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    package has moved: @orbis-cascade/primo-explore-external-search


    1.1.5 • Public • Published



    A facet is added to the top of the sidebar with options for transferring the user's search to an external target, such as WorldCat or Google Scholar. The options can be configured with custom text, images, and functions to translate Primo's search query into the target's query syntax.




    1. Make sure you've installed and configured primo-explore-devenv.
    2. Navigate to your template/central package root directory. For example:
      cd primo-explore/custom/MY_VIEW_ID
    3. If you do not already have a package.json file in this directory, create one:
      npm init -y
    4. Install this package:
      npm install primo-explore-external-search --save-dev


    Once this package is installed, add externalSearch as a dependency for your custom module definition.

    var app = angular.module('viewCustom', ['externalSearch'])

    Note: If you're using the --browserify build option, you will need to first import the module with:

    import 'primo-explore-external-search';

    You can configure the options available by passing an array of search target objects. Each object needs four properties:

    param type usage
    name string the name to display for the target
    url string (url) the base URL to which a Primo query transformed by mapping() will be appended
    img string (url) a URL to an icon representing the target
    mapping function a function to translate Primo queries and filters to the target's syntax. will receive an array of queries and an array of filters.


    A mapping function will always be passed an array of queries (e.g. 'any,contains,dogs') and filters (e.g. 'pfilter,exact,articles'). For an advanced search, these will also contain an operator such as AND or OR. The example below is the structure from an advanced search where any field contains 'dogs' and the author field starts with 'me' and the material type is set to 'articles'.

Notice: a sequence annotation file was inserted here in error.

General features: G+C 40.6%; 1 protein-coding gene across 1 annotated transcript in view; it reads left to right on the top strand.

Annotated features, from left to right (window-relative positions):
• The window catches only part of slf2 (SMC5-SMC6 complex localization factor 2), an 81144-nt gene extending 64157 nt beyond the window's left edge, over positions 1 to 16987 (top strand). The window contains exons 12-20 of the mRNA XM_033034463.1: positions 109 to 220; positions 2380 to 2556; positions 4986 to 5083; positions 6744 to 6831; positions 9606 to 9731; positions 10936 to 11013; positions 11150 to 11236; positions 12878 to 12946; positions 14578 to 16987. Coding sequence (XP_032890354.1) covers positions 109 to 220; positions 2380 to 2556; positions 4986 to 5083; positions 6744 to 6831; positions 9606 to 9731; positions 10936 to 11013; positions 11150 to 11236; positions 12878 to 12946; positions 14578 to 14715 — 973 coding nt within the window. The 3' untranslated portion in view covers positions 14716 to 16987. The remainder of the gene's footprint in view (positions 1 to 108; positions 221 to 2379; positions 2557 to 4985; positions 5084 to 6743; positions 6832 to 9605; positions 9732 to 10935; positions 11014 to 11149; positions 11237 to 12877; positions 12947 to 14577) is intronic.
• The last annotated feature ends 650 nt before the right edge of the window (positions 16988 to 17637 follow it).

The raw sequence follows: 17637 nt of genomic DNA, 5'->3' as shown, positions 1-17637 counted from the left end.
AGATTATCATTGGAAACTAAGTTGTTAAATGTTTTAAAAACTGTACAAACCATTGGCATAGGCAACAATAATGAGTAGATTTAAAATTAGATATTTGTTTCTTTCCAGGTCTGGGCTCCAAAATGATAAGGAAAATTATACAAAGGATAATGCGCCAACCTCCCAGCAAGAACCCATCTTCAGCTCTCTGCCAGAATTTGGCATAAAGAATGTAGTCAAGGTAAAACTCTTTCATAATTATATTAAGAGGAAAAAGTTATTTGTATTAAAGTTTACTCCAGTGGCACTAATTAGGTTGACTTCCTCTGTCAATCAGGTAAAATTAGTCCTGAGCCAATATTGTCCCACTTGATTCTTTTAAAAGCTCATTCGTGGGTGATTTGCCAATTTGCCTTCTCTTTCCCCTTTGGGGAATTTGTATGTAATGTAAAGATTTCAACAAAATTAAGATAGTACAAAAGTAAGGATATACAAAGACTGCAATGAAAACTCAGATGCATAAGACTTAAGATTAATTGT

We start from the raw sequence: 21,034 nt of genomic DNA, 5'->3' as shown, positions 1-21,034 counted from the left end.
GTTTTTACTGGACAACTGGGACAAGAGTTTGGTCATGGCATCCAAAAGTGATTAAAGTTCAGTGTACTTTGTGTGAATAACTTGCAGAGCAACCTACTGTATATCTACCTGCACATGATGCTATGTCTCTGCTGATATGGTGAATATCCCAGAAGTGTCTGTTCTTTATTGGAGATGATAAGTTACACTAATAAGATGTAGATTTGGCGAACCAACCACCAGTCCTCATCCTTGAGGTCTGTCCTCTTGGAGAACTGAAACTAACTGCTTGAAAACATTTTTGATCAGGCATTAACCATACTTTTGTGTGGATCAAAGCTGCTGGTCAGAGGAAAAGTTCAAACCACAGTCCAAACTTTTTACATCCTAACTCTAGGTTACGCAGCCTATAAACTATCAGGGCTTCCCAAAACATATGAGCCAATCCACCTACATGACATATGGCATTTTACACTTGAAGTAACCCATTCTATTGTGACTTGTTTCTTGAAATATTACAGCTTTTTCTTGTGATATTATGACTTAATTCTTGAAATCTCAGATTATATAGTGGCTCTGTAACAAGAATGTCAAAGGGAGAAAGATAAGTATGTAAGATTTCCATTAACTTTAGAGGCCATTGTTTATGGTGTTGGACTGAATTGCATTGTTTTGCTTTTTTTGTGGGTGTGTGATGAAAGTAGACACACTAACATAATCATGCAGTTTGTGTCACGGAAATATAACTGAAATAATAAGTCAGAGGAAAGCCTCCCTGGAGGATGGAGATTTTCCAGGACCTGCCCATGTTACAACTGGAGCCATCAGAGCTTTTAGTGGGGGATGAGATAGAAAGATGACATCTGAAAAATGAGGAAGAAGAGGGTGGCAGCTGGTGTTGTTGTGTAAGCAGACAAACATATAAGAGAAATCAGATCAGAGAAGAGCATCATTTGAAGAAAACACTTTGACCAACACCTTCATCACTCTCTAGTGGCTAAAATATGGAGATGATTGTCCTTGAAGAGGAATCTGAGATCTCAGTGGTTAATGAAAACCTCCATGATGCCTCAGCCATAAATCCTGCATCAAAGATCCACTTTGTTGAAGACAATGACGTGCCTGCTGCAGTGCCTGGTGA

queries = [
    filters = [

    It is up to the mapping function to parse these arrays and take action with them. Ultimately, the function should return a value, which will be appended to the end of the url property. One approach, as in the example below, is to match parts of the queries and filters to lookup tables using split(). If the mapping function is particularly complex, it may be prudent to use try/catch and return an empty string if the function fails, so that the user is at least redirected to the target page rather than taking no action at all.


    The example below adds options for WorldCat Discovery (for an example institution my.library) and Google Scholar.

    app.value('searchTargets', [{
        "name": "Worldcat",
        "url": "",
        "img": "",
        mapping: function (queries, filters) {
          const query_mappings = {
            'any': 'kw',
            'title': 'ti',
            'creator': 'au',
            'subject': 'su',
            'isbn': 'bn',
            'issn': 'n2'
          try {
            return 'queryString=' + => {
              let terms = part.split(',')
              let type = query_mappings[terms[0]] || 'kw'
              let string = terms[2] || ''
              let join = terms[3] || ''
              return type + ':' + string + ' ' + join + ' '
          catch (e) {
            return ''
        "name": "Google Scholar",
        "url": "",
        "img": "",
        mapping: function (queries, filters) {
          try {
            return => part.split(",")[2] || "").join(' ')
          catch (e) {
            return ''


    npm i primo-explore-external-search

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